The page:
The morning before the Super Bowl, Williams woke up with a sore tooth and a headache. The dentist could only do a root canal to promise Williams would be pain-free. Williams went through with the root canal. That night he even indulged in his pregame snack—a bag of Hershey’s kisses.
Denver had jumped out to a 10-0 lead when the inexplicable happens. Williams drops back, and the grass comes from under his feet, hyperextending his knee. He miraculously returns, but it’s the motivation behind the return that is the true miracle.
In the 1986 NFC Championship Game against the Giants, Jay Schroeder was knocked silly by Lawrence Taylor. Gibbs sent Williams onto the field to sub for Schroeder, but Schroeder furiously waved Williams off. As if to say, "I’d rather fall on my own sword in defeat, before I allow you to lead us to victory."
Williams took that show of disrespect and filed it away, vowing that if the tables ever turned, Schroeder would never be under center as long as they wore the same uniform.
Williams would return and on his first play from scrimmage, he hit Ricky Sanders with an 80-yard strike to cut the lead to 10-7. After a Denver punt, Williams found Gary Clark on a 27-yard touchdown pass. Unsung hero Timmy Smith (202 rushing yards) broke off a 58-yard scamper to make the score 21-10. Williams wasn’t done yet. Before halftime, he would throw his third and fourth touchdowns of the quarter to Sanders and tight end Clint Didier, respectively.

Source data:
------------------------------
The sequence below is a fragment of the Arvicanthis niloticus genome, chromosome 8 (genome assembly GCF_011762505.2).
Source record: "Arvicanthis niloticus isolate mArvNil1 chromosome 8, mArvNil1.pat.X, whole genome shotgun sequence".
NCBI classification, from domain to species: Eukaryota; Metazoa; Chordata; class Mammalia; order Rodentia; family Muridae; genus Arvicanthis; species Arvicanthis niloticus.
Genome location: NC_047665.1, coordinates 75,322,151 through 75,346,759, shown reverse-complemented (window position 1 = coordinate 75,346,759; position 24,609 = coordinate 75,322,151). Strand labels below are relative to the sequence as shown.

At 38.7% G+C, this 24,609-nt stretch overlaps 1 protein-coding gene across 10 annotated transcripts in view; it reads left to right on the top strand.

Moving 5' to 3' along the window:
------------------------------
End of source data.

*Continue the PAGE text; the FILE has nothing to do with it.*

Before you could blink, Williams had thrown four touchdowns in the second quarter, and the ‘Skins put up a total of 35 points on the Broncos, which put the game out of reach before halftime. The Broncos would not score again in a 42-10 defeat.
Williams had made history, and in his contribution, he carried the spirits of those before him: Fritz Pollard, Willie Thrower, George Taliaferro, Sandy Stephens, Marlin Briscoe, James "Shack" Harris, Joe Gilliam, John Walton, and Vince Evans.
When a door seemed closed, Williams kept coming back. Whether it was the death of his young wife or a root canal, Doug Williams just kept getting up. Williams may never get into the Hall of Fame, and he may never become a head coach in the NFL. But for one day in January, Doug Williams was the greatest football player on the planet.
Because he was prepared to be.